Ohio making progress on afterschool, but state 'has a long way to go.'

Normal.dotm 0 0 1 28 165 Consumer News Services 1 1 202 12.256 0 false 18 pt 18 pt 0 0 false false false /* Style Definitions */ table.MsoNormalTable {mso-style-name:"Table Normal"; mso-tstyle-rowband-size:0; mso-tstyle-colband-size:0; mso-style-noshow:yes; mso-style-parent:""; mso-padding-alt:0in 5.4pt 0in 5.4pt; mso-para-margin:0in; mso-para-margin-bottom:.0001pt; mso-pagination:widow-orphan; font-size:12.0pt; font-family:Cambria; mso-ascii-font-family:Cambria; mso-ascii-theme-font:minor-latin; mso-fareast-font-family:"Times New Roman"; mso-fareast-theme-font:minor-fareast; mso-hansi-font-family:Cambria; mso-hansi-theme-font:minor-latin; mso-bidi-font-family:"Times New Roman"; mso-bidi-theme-font:minor-bidi;} Afterschool Alliance survey of Ohio households, sponsored by the JCPenney Afterschool Fund, finds increase in afterschool enrollment since 2004,but also vast unmet demand for afterschool programs

A new survey finds an increase in participation in afterschool programs by Ohio youth over the last five years, along with high satisfaction rates among their parents. The percentage of Ohio children in afterschool programs increased to 12 percent, up from just 7 percent in 2004.

But a significant percentage of the state's children are still unsupervised each afternoon after the school day ends. The data come from the landmark America After 3 p.m. study, conducted for the Afterschool Alliance and sponsored by the JCPenney Afterschool Fund.

"Ohio is making some progress and can be proud of that," said Afterschool Alliance Executive Director Jodi Grant. "But there's still a long way to go. The great majority of Ohio parents who want their kids in afterschool programs aren't able to find them, usually because programs aren't available, they can't afford the fees, or transportation issues make it impossible. These are all barriers we can and should overcome. Quality afterschool programs keep kids safe, inspire them to learn and help working families. Every Ohio family that needs an afterschool program should have access to one."

The new study finds that 30 percent of the state's schoolchildren are on their own in the afternoons, and another 16 percent are in the care of their brothers or sisters. In addition, the parents of 30 percent of children not already in afterschool say they would enroll their kids in a program if one were available.

Ninety-eight percent of Ohio parents say they are satisfied with the afterschool program their child attends. "We're proud of the progress we've made in providing afterschool for Ohio's kids and families," said Liz Nusken, director of the Ohio Afterschool Network. "But we've clearly got our work cut out for us. Too many children who need afterschool programs don't have them, and families are carrying a heavier burden as a result. That's particularly difficult during these hard economic times. For afterschool programs to meet the huge unmet demand from families, they're going to need more support from all sectors from the business and philanthropic communities, as well as from the government at all levels."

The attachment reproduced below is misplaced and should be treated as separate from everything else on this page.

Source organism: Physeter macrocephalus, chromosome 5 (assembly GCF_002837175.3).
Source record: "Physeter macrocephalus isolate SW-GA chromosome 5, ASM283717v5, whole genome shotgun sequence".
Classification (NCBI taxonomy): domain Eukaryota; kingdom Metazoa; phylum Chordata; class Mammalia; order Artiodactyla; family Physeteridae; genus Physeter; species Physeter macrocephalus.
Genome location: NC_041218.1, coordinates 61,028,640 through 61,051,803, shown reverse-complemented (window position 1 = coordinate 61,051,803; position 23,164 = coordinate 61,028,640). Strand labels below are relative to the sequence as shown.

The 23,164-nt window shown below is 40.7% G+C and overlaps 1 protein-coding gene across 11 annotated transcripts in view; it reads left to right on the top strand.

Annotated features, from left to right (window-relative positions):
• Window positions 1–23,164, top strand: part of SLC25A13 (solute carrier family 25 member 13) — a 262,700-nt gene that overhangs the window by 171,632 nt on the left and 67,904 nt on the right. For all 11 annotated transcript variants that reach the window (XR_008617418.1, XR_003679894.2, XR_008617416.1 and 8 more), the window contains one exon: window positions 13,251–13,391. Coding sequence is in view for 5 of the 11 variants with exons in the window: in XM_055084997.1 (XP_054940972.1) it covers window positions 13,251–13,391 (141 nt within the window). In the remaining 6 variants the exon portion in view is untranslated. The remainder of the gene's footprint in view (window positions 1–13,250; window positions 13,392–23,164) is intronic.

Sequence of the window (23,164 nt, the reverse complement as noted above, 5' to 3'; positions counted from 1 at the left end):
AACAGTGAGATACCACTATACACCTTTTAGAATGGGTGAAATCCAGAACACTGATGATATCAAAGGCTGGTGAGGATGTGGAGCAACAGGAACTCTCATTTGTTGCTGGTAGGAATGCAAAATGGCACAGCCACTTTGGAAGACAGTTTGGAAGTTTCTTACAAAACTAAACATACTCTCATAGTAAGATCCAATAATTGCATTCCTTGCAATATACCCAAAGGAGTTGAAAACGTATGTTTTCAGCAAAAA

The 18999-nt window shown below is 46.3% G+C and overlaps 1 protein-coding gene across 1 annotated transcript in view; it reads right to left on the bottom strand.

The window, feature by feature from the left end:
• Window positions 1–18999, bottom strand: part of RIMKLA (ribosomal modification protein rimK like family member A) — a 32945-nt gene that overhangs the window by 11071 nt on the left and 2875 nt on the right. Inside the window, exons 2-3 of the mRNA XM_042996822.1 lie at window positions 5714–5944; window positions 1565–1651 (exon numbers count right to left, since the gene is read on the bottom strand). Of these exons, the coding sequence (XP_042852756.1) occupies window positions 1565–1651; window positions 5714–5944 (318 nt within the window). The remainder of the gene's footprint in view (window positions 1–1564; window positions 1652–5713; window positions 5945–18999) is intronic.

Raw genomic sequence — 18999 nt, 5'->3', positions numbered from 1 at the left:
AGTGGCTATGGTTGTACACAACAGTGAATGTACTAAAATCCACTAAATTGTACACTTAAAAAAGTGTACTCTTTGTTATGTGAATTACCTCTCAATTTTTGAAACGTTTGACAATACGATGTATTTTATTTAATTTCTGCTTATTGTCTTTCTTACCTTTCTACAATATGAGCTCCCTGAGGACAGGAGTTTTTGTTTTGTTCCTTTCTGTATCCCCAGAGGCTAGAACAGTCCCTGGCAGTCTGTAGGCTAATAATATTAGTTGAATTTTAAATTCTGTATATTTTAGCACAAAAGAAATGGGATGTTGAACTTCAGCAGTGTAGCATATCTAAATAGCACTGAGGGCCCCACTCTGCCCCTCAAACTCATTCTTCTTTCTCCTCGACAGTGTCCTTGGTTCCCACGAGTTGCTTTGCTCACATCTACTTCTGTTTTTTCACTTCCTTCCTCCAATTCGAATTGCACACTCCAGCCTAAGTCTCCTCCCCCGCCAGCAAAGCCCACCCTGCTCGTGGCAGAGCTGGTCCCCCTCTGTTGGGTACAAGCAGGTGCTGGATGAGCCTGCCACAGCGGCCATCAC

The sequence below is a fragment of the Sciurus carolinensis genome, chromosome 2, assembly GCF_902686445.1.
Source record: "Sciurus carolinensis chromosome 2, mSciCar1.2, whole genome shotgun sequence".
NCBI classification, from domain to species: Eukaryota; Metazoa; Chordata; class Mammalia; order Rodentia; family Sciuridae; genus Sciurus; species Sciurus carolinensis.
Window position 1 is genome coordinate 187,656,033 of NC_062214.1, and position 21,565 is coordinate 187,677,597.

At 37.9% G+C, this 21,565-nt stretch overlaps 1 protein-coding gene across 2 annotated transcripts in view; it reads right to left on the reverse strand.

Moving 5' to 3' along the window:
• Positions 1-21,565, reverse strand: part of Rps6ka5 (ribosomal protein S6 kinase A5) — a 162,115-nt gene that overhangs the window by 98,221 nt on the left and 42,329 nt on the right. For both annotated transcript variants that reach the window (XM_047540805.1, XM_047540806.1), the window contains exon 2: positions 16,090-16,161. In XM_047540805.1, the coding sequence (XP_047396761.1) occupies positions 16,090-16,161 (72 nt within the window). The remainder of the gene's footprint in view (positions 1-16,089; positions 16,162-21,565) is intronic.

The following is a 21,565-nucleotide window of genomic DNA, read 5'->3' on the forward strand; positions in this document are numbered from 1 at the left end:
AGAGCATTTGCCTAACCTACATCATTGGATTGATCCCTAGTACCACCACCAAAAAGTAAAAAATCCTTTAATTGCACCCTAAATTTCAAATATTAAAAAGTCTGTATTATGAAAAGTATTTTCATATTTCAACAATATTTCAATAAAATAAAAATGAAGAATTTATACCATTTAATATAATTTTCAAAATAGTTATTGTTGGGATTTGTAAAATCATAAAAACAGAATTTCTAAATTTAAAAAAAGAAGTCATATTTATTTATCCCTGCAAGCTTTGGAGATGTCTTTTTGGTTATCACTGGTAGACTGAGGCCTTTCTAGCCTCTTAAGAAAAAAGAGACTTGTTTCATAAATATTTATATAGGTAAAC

In key respects, the Ohio results from the America After 3 p.m. study reflect national findings: The number and percentage of children participating in afterschool programs in the nation has increased significantly in the last five years, with 8.4 million children (15 percent) now participating. That compares with 6.5 million children in 2004 (11 percent). But the number of children left alone after the school day ends also has risen, to 15.1 million children (26 percent of school-age children) in 2009. That is an increase of 800,000 children since 2004. Thirty percent of middle schoolers (3.7 million kids) are on their own, as are four percent of elementary school children (1.1 million children). The parents of 18.5 million children (38 percent) not currently participating in an afterschool program would enroll their children in a program if one were available to them, a significant increase from the 15.3 million (30 percent) seen in 2004. The vast majority of parents of children in afterschool programs are satisfied with the programs their children attend, and overall public support for afterschool programs is similarly strong. Nine in 10 parents (89 percent) are satisfied with the afterschool programs their children attend. Eight in 10 parents support public funding for afterschool programs. "With more than $80 million contributed to afterschool programs over the past 10 years, JCPenney stands out among the nation's corporations for helping to frame and solve the afterschool issue and increasing access to afterschool programs that provide meaningful activities for children in need," Grant added.

The America After 3 p.m. report and accompanying data are available online at www.AfterschoolAlliance.org.

Findings from The America After 3 p.m. are based on 29,754 parent/guardian responses to survey questions about after school child care arrangements during the 2008-2009 school year. RTi, a market research firm, conducted the survey and analyzed the data for the Afterschool Alliance. The entire survey was sponsored by the JCPenney Afterschool Fund. RTi also conducted the 2004 The America After 3 p.m. household survey.

Grant cautioned that, despite the good news, the state and the nation have a long way to go to reach afterschool for all. For more information visit www.AfterchoolAlliance.org, or contact the Afterschool Alliance media office at (202) 371-1999.

The Afterschool Alliance is a nonprofit public awareness and advocacy organization working to ensure that all children have access to quality afterschool programs. More information is available at www.AfterschoolAlliance.org .